June 18 – October 16, 2022

Cover Image: Artist’s rendition of the stones and healers from the animated short film Kapaemahu. (Kanaka Pakipika).

Discover the long-hidden history of four mysterious stones on Waikīkī Beach, and the legendary dual male and female healing spirits within them.


June 18 – October 16, 2022

Museum Hours

Open Daily
9 am – 5 pm
Closed Thanksgiving
& Christmas Day


All Ages


Castle Building


Members: Free
Adults: $24.95
Seniors (65+): $21.95
Youth (4–17): $16.95
Children (3 and under): Free
Children age 16 and younger must be accompanied by an adult.

The Healer Stones of Kapaemahu exhibition explores the past and contemporary meanings of four large stones that were long ago placed on Waikīkī Beach to honor four māhū, extraordinary individuals of dual male and female spirit, who brought healing arts from Tahiti to Hawaiʻi. Although the stones have survived for centuries, the story behind them has been suppressed and the respected role of māhū erased.

Within the Castle Memorial Building, visitors will encounter a life-size rendering of the stones and spirits in the main gallery, then watch their story unfold in a captivating, animated film. Guests will continue from the theater to an enormous room lined with projection screens and be immersed in the long history of the site and its story.

This exhibition is an opportunity to learn about the holistic healing beliefs and practices of Hawaiians, who view the body, mind, and spirit as one; the body cannot be made well without healing the spirit. Examples of lāʻau lapaʻau (herbal medicines) and rarely seen 19th century lomilomi (massage) implements will be on display.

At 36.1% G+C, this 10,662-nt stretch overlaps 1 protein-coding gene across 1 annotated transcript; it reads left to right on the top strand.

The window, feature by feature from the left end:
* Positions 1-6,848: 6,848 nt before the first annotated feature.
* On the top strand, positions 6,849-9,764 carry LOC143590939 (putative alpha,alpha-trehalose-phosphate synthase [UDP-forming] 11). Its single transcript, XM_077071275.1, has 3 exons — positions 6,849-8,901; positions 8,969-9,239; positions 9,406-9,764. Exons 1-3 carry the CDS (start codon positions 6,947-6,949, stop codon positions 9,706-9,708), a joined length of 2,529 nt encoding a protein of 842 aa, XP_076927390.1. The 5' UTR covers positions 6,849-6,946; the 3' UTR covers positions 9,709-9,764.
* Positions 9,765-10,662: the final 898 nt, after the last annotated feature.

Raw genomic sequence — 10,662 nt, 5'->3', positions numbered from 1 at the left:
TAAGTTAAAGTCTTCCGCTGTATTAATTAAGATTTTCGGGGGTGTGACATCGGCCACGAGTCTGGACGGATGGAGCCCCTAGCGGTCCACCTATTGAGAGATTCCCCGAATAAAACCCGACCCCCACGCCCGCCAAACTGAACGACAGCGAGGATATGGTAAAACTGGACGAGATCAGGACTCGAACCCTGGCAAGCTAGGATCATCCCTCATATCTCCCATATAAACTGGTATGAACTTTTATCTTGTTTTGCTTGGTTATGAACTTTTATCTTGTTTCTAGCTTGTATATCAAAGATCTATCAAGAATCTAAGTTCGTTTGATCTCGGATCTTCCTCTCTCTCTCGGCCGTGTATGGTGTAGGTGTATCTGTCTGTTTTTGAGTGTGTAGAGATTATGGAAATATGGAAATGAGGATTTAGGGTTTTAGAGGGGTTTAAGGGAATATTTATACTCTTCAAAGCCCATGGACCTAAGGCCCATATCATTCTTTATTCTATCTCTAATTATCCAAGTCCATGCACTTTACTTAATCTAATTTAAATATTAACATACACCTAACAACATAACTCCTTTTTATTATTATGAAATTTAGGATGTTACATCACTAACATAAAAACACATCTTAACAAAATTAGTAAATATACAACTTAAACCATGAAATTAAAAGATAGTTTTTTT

The Healer Stones of Kapaemahu is presented in both English and ʻōlelo Niʻihau, the only form of Hawaiian unbroken by foreign contact. This marks Bishop Museum’s most comprehensive use of the Hawaiian language in an exhibit to date, signaling its commitment to centering the exhibition in a Hawaiian worldview.

Few of the millions of people who pass by the stones of Kapaemahu know their full story and meaning. Our hope is for this exhibition to start a conversation that will help restore this wahi pana, or storied site, as a permanent reminder of Hawaiʻi’s long history of healing and inclusion.

Image: Artist’s rendition of the stones and healers from the animated short film Kapaemahu. (Kanaka Pakipika).

Image: The stones of Kapaemahu in 1910, shortly after they were resurfaced and grouped together in the yard of the Waikīkī beach house of Governor Archibald Cleghorn, husband of Princess Likelike and father of Princess Kaʻiulani. (Bishop Museum Archives)
Image: Three māhū at the Glade Show Lounge and the button they wore to avoid arrest for violating the “intent to deceive” law, from about 1973. (Bishop Museum Archives)

Image: Roquin-Jon Q. Siongco, Ge’la, or Pasifik Queer Islander, from the island of Guåhan, Laguås yan Gåni (Guam, The Mariana Islands). (Kanaka Pakipika).

Kapaemahu Public Programs

The Kapaemahu Program Series is generously supported by McInerny Foundation, Bank of Hawaii, Trustee.

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Mahalo to our generous supporters who helped make this exhibit possible:

Presenting Sponsor

C.N. Wodehouse
Bishop Museum Trust

Major Sponsor

Sustaining Sponsor

Hospitality Sponsor


Media sponsor


Front Image: Illustration from Kapaemahu by Daniel Sousa